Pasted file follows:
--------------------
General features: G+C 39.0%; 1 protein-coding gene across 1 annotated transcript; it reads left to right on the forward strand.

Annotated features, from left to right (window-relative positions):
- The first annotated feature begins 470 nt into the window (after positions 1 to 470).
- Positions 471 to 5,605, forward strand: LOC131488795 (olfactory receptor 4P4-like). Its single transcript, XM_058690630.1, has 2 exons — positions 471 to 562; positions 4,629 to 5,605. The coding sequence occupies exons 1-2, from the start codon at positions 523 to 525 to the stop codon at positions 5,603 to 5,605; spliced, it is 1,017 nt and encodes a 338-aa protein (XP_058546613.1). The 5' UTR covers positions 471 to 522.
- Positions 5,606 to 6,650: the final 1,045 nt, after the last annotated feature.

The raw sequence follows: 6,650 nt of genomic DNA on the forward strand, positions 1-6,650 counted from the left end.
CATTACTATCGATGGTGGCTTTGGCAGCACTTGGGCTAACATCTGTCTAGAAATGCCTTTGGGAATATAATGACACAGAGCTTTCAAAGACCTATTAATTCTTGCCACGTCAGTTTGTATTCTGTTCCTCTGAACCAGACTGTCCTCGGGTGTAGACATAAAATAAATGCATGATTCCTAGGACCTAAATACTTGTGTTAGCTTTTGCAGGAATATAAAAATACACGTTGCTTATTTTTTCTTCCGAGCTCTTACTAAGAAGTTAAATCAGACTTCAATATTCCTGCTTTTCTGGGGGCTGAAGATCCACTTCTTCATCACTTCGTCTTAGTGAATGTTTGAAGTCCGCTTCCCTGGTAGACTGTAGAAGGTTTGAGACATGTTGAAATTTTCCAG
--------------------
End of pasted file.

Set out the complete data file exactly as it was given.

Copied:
General features: G+C 39.0%; 1 protein-coding gene across 1 annotated transcript; it reads left to right on the forward strand.

Annotated features, from left to right (window-relative positions):
- The first annotated feature begins 470 nt into the window (after positions 1 to 470).
- Positions 471 to 5,605, forward strand: LOC131488795 (olfactory receptor 4P4-like). Its single transcript, XM_058690630.1, has 2 exons — positions 471 to 562; positions 4,629 to 5,605. The coding sequence occupies exons 1-2, from the start codon at positions 523 to 525 to the stop codon at positions 5,603 to 5,605; spliced, it is 1,017 nt and encodes a 338-aa protein (XP_058546613.1). The 5' UTR covers positions 471 to 522.
- Positions 5,606 to 6,650: the final 1,045 nt, after the last annotated feature.

The raw sequence follows: 6,650 nt of genomic DNA on the forward strand, positions 1-6,650 counted from the left end.
CATTACTATCGATGGTGGCTTTGGCAGCACTTGGGCTAACATCTGTCTAGAAATGCCTTTGGGAATATAATGACACAGAGCTTTCAAAGACCTATTAATTCTTGCCACGTCAGTTTGTATTCTGTTCCTCTGAACCAGACTGTCCTCGGGTGTAGACATAAAATAAATGCATGATTCCTAGGACCTAAATACTTGTGTTAGCTTTTGCAGGAATATAAAAATACACGTTGCTTATTTTTTCTTCCGAGCTCTTACTAAGAAGTTAAATCAGACTTCAATATTCCTGCTTTTCTGGGGGCTGAAGATCCACTTCTTCATCACTTCGTCTTAGTGAATGTTTGAAGTCCGCTTCCCTGGTAGACTGTAGAAGGTTTGAGACATGTTGAAATTTTCCAG